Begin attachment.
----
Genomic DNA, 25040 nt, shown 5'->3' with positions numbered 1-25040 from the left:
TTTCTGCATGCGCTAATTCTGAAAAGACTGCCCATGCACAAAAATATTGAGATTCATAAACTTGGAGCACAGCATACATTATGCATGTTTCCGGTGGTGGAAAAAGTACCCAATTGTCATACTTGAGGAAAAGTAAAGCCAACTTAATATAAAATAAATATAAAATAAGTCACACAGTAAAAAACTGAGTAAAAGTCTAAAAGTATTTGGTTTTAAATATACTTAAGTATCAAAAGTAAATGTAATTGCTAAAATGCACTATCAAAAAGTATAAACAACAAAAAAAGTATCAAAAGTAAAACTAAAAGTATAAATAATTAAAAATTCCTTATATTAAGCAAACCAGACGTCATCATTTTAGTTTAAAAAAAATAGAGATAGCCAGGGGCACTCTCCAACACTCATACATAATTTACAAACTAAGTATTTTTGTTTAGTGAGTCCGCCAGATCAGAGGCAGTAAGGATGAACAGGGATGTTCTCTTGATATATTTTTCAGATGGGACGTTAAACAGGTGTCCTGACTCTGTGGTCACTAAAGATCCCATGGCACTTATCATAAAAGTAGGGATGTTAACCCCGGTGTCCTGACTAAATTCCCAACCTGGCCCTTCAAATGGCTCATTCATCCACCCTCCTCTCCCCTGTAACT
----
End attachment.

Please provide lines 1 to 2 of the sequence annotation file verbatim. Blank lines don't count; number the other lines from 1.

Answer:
Genomic DNA, 25040 nt, shown 5'->3' with positions numbered 1-25040 from the left:
TTTCTGCATGCGCTAATTCTGAAAAGACTGCCCATGCACAAAAATATTGAGATTCATAAACTTGGAGCACAGCATACATTATGCATGTTTCCGGTGGTGGAAAAAGTACCCAATTGTCATACTTGAGGAAAAGTAAAGCCAACTTAATATAAAATAAATATAAAATAAGTCACACAGTAAAAAACTGAGTAAAAGTCTAAAAGTATTTGGTTTTAAATATACTTAAGTATCAAAAGTAAATGTAATTGCTAAAATGCACTATCAAAAAGTATAAACAACAAAAAAAGTATCAAAAGTAAAACTAAAAGTATAAATAATTAAAAATTCCTTATATTAAGCAAACCAGACGTCATCATTTTAGTTTAAAAAAAATAGAGATAGCCAGGGGCACTCTCCAACACTCATACATAATTTACAAACTAAGTATTTTTGTTTAGTGAGTCCGCCAGATCAGAGGCAGTAAGGATGAACAGGGATGTTCTCTTGATATATTTTTCAGATGGGACGTTAAACAGGTGTCCTGACTCTGTGGTCACTAAAGATCCCATGGCACTTATCATAAAAGTAGGGATGTTAACCCCGGTGTCCTGACTAAATTCCCAACCTGGCCCTTCAAATGGCTCATTCATCCACCCTCCTCTCCCCTGTAACT